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Theme II – Manipulating nanoscale interactions

The goal of this theme is to study the mechanical forces and the electromagnetic interactions between nanoscale constituents at length scales that vary from the atomic to the sub-micron.

A central motif here is to study and control the forces, the electromagnetic interactions, and the energy dissipation between nanoscale constituents at interaction lengths that vary from the atomic scale (~0.1 nm) to distant (~100 nm). These interactions can be collective and dissipative, making it challenging to predict and control them. This is the case in a large variety of nanoscale systems, such as the nonlinear response of nano-electromechanical systems (NEMS) and metasurfaces (10–100 nm), the fundamentals of friction at the nanoscale (1-100 nm), the molecular dynamics of materials (1–10 nm), and the synthesis of heterogeneous materials (0.1–100 nm).

This common motif ties together the major planned research thrusts at CNM belonging to this theme:

Computational Molecular Dynamics is informed by artificial intelligence techniques and feeds into all three of our science research themes by providing broad materials discovery and materials design guidance. Here, CNM’s goal has been to apply machine learning and data science approaches in concert with first-principles physics and/or experimental data to develop a suite of significantly more accurate (compared to what is available today), yet computationally efficient approaches for simulating the interaction between atoms for molecular dynamics calculations.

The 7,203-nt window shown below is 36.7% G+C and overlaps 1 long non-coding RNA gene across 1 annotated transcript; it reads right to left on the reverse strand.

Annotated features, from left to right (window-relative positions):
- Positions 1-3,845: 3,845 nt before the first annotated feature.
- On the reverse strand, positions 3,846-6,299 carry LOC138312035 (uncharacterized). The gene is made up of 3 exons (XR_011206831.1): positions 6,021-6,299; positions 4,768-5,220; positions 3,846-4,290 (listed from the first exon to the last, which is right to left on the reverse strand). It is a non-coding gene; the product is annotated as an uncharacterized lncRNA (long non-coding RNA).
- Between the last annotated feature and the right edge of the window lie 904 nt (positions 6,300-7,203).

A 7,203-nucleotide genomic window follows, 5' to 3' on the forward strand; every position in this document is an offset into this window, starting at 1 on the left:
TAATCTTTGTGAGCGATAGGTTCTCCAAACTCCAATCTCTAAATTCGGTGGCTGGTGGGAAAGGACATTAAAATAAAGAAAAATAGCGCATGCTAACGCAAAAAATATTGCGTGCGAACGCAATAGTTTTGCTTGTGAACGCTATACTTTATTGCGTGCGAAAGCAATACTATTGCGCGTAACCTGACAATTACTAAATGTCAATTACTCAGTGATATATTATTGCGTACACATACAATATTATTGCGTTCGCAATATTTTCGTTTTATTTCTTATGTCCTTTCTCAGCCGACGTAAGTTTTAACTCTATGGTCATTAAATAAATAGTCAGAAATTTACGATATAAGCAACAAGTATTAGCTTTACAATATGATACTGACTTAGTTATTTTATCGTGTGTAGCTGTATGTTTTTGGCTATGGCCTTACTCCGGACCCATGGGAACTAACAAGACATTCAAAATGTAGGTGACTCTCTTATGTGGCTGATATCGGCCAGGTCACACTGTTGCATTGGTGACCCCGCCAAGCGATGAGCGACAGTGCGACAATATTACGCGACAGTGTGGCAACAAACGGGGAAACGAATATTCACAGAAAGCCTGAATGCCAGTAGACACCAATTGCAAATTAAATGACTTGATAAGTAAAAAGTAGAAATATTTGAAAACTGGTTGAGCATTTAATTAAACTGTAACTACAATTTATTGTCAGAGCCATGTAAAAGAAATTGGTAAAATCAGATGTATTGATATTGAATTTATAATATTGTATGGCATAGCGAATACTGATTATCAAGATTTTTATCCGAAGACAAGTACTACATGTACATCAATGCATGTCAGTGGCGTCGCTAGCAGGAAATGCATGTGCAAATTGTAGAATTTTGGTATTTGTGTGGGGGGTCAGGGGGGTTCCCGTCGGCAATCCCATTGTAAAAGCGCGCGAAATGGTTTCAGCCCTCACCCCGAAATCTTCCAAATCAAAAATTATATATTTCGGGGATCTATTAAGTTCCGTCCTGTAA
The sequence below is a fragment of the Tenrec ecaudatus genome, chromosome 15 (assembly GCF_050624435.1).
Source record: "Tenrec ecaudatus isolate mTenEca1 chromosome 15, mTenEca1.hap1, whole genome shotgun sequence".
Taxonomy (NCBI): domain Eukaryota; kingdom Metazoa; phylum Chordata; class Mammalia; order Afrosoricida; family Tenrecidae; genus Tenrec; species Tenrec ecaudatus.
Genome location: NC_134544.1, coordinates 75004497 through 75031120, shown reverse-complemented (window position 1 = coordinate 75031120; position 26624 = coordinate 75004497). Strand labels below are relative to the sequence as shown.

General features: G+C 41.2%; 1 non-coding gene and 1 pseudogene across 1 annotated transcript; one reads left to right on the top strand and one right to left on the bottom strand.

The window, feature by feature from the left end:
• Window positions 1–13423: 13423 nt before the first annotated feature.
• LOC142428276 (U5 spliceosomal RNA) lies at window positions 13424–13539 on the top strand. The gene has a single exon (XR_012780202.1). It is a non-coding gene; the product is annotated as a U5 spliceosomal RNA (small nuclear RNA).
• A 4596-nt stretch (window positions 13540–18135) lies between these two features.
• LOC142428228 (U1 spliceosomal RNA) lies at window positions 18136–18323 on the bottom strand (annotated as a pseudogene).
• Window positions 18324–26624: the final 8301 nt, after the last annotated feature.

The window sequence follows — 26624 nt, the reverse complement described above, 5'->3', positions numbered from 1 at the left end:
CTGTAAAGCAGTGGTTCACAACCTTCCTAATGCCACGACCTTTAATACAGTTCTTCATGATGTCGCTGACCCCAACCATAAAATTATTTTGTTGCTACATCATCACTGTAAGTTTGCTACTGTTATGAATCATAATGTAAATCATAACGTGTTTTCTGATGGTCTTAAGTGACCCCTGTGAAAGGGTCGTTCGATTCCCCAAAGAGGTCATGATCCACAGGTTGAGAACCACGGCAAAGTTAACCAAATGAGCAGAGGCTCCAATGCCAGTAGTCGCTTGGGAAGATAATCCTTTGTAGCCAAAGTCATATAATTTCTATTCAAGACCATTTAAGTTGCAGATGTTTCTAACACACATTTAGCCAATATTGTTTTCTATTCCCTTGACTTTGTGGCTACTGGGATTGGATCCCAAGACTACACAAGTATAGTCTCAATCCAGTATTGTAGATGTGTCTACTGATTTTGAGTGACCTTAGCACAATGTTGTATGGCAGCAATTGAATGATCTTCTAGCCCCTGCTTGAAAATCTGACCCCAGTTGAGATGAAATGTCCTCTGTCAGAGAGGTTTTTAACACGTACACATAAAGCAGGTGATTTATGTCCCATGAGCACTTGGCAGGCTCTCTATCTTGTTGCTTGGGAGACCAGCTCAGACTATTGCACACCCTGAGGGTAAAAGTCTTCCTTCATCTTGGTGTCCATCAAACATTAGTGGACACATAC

Science of Tribology and Superlubricity at the Nanoscale focuses on the fundamental understanding of the atomistic-scale dynamical processes at surface interfaces that are crucial for the design of functional lubricants. CNM’s unique research and direction harnesses zero- and two-dimensional nanomaterials and carries out discovery science in solid-state lubricants for superlubricity (the state of zero friction) under realistic conditions. We explore the materials phase space to identify two-dimensional materials that in combination with nanoparticles that can lead to superlubricity, with the aim to develop an overall materials genome that may enhance lubricant design.

Science of Metasurface Engineering harnesses collective interactions at the ~10 nm length scale to study and create metasurface and NEMS-based miniaturized optical systems. All bodies are surrounded by fluctuating electromagnetic fields due to thermal and quantum fluctuations of the charge and current density at the surface of the bodies. Immediately outside the bodies, this electromagnetic field exists partly in the form of propagating electromagnetic waves and partly in the form of evanescent waves that decay exponentially with distance away from the body’s surface. In this research theme, we intend to implement reliable methods to probe, control, and manipulate nanostructures by controlling these near-field forces.

Synthesis of Nanomaterials Across Scales represents a broad, traditional area of strength for CNM and influences research in all three of our scientific themes. Here, where we have made significant progress over the past decade in the control of zero-, one-, and two-dimensional materials synthesis using a variety of colloidal and solution chemistry, biochemical, and vacuum deposition methods. Examples include the incorporation of plasmonic nanostructures for metasurface engineered flat lenses, the synthesis of hybrid nanomaterials as solid lubricants for superlubricity applications, and the planned synthesis of single-photon emitting quantum materials.